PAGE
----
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It appears Massachusetts will not follow some other states and eliminate cash bail in the court system — that's if the state follows new recommendations from the Legislature's bail reform commission.
After a year of meetings, the Legislature's 19-member bail reform commission unanimously approved several recommendations in its report on the cash bail system released late Tuesday. The report also included new statistics showing racial and gender disparities in how bail is set.
Based on data from the state's Trial Court, the commission found that bail amounts were higher for non-white defendants compared to their white counterparts. More than 19% of non-white defendants had bail set at more than $5,000, compared with about 11% of white defendants. Also fewer non-white defendants than white defendants were held on less than $1,000 bail (53.7% to 63.2%).
Trial Court data from cases primarily heard in 2018 also showed judges released more women defendants compared to men (89.3% versus 77%), and three times as many men were held without bail.
On its weighing of cash bail, the report said commissioners found there was no need to eliminate the practice in Massachusetts because of recent changes to the rules for setting bail.
" I think people felt like we were early in the process of change so its kind of difficult to make any major course corrections because we didn't know if what we had done to date is working," said committee co-chair Cindy Friedman.
Those changes — which are due to a 2017 state Supreme Judicial court ruling and the 2018 Criminal Justice Reform Act — clarified the conditions for setting bail and what to do if a defendant could not afford it, the report said. The commission wrote it does not recommend "substantially altering the conditions of release at this time."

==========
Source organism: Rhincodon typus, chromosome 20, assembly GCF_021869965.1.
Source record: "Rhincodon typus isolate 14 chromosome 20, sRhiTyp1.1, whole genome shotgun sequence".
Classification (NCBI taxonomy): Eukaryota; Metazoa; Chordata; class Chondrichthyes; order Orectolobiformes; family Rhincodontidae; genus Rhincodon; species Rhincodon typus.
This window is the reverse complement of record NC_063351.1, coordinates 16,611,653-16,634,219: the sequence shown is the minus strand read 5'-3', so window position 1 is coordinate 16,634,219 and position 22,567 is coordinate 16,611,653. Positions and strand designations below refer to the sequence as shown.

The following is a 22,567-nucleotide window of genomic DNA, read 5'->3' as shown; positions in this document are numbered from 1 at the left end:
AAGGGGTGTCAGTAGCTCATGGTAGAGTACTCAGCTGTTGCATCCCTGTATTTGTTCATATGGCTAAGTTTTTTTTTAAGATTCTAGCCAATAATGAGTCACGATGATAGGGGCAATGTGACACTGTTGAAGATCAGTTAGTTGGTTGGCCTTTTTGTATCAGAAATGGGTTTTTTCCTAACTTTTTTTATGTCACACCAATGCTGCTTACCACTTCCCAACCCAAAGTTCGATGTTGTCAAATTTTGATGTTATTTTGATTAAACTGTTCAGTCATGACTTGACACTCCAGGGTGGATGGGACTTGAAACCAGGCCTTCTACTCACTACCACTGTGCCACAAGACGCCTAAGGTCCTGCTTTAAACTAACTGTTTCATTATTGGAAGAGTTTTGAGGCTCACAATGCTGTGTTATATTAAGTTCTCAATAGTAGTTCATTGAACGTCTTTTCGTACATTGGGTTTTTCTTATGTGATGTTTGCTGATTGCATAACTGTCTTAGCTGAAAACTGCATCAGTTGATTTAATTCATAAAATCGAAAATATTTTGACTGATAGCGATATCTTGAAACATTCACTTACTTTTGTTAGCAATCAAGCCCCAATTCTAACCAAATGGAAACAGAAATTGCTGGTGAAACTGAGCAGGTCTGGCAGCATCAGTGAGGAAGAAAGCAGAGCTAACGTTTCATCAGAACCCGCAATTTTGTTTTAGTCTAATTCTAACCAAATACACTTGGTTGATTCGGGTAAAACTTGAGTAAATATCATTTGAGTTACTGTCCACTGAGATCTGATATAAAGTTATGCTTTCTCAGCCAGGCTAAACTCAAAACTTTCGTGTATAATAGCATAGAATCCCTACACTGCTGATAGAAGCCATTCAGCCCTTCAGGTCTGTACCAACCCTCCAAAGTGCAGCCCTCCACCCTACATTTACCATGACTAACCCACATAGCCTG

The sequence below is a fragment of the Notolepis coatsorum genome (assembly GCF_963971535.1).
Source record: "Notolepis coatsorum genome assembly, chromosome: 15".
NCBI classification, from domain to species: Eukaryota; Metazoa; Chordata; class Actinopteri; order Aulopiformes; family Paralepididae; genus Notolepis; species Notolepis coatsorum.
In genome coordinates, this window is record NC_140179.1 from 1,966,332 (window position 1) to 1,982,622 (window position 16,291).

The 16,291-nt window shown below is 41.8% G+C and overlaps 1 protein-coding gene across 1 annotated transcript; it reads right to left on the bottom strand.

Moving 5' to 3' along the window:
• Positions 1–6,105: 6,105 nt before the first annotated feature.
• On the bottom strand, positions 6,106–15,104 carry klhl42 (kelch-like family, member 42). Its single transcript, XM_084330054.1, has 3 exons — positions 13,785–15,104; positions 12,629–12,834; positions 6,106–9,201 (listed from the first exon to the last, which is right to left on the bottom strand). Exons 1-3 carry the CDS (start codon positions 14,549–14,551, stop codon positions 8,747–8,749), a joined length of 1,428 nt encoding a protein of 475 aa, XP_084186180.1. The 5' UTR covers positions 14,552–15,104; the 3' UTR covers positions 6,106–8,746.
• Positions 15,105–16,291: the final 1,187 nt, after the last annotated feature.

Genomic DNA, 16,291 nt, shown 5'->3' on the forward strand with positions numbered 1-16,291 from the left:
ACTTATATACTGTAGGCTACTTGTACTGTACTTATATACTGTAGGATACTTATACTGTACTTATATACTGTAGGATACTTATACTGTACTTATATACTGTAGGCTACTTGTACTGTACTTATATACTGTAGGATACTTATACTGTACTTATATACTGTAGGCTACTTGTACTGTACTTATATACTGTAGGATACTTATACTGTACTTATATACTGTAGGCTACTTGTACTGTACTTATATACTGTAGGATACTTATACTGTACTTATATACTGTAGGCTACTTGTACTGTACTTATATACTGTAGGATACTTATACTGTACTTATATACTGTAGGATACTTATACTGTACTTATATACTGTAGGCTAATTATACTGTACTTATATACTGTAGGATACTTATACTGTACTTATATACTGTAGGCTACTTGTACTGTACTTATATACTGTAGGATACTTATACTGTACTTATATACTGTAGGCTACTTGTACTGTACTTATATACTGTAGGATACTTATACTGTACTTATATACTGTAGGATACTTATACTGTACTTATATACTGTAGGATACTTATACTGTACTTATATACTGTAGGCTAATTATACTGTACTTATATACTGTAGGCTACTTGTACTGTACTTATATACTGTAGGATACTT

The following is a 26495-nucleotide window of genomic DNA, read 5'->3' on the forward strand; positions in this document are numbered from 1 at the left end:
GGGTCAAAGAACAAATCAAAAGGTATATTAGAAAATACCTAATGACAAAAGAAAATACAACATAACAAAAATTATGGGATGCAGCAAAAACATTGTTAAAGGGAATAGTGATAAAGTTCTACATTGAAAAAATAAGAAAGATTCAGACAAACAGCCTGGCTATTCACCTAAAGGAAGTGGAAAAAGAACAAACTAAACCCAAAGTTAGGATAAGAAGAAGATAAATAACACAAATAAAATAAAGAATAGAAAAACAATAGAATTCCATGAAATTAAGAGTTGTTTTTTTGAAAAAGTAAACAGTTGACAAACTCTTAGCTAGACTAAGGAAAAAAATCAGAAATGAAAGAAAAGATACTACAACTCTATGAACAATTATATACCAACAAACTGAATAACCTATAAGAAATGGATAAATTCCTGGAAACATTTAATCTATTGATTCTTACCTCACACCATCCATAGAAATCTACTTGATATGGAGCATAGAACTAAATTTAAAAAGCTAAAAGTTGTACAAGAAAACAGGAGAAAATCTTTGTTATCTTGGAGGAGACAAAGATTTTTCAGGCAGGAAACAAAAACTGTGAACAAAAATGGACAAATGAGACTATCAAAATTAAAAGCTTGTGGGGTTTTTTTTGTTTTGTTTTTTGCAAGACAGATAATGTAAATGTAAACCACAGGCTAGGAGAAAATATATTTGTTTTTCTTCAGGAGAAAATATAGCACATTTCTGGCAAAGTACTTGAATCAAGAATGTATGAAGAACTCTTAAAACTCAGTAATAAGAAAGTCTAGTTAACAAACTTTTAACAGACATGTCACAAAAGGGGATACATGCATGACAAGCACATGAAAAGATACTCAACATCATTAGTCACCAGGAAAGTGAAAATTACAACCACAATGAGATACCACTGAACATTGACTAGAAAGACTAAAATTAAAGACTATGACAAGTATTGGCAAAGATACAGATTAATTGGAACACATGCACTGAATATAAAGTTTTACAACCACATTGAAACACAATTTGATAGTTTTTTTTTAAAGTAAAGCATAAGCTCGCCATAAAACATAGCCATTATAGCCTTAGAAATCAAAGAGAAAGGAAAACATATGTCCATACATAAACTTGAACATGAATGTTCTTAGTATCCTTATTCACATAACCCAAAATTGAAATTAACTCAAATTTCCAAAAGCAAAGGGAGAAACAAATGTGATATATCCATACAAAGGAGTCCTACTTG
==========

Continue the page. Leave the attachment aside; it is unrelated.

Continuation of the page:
The report went on to say that if lawmakers wanted to eliminate cash bail, they would have done so in 2018 when they passed criminal justice reforms.
"The commission has determined it's premature to eliminate cash bail before allowing the most recent amendments to the law to show results," the report said.
But the report acknowledged that changes to bail practices need to be reviewed in more detail.
"It would be beneficial to continue training judicial officers on the changes to the law to ensure compliance and reduce the pretrial detention of those who cannot afford to post bail," the commission wrote.
The report also said because Massachusetts has a low "failure to appear" in court rate (about 12%), the commission did not feel that a risk assessment tool would improve bail decisions.
Among the commission's other recommendations:
- Make sure there are clear, accessible guidelines on the procedures for bail to avoid confusion at courts and criminal justice agencies.
- Increase training on the Supreme Judicial Court 2017 Brangan ruling and the Criminal Justice Reform Act so all agencies are aware of the changes.
- Further study is needed on how Massachusetts sets bail outside courtrooms with bail magistrates and bail commissioners. The report says this is a unique practice in Massachusetts, and it has led to "inconsistent access and confusion among those trying to post bail."
- The Trial Court should improve data collection on how bail is set and include more details about groups of people.
The report was sent to Gov. Charlie Baker, Trial Court Chief Justice Paula Carey and legislative leaders.
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